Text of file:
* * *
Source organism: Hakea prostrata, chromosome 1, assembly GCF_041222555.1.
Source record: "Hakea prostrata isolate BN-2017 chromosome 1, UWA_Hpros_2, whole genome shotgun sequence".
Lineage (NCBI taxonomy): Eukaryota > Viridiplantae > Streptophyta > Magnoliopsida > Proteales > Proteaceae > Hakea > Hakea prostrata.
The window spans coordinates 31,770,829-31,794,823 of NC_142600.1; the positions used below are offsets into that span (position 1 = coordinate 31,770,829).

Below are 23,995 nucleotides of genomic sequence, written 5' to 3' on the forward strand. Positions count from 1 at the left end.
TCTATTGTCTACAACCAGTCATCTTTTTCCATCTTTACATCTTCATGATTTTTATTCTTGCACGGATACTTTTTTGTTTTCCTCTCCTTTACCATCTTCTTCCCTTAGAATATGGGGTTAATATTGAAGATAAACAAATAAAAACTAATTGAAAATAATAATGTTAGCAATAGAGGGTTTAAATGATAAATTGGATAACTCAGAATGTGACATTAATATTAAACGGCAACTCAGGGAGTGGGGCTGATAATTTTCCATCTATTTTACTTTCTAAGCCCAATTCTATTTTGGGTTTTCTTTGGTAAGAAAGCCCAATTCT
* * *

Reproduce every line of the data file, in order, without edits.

Source organism: Hakea prostrata, chromosome 1, assembly GCF_041222555.1.
Source record: "Hakea prostrata isolate BN-2017 chromosome 1, UWA_Hpros_2, whole genome shotgun sequence".
Lineage (NCBI taxonomy): Eukaryota > Viridiplantae > Streptophyta > Magnoliopsida > Proteales > Proteaceae > Hakea > Hakea prostrata.
The window spans coordinates 31,770,829-31,794,823 of NC_142600.1; the positions used below are offsets into that span (position 1 = coordinate 31,770,829).

Below are 23,995 nucleotides of genomic sequence, written 5' to 3' on the forward strand. Positions count from 1 at the left end.
TCTATTGTCTACAACCAGTCATCTTTTTCCATCTTTACATCTTCATGATTTTTATTCTTGCACGGATACTTTTTTGTTTTCCTCTCCTTTACCATCTTCTTCCCTTAGAATATGGGGTTAATATTGAAGATAAACAAATAAAAACTAATTGAAAATAATAATGTTAGCAATAGAGGGTTTAAATGATAAATTGGATAACTCAGAATGTGACATTAATATTAAACGGCAACTCAGGGAGTGGGGCTGATAATTTTCCATCTATTTTACTTTCTAAGCCCAATTCTATTTTGGGTTTTCTTTGGTAAGAAAGCCCAATTCT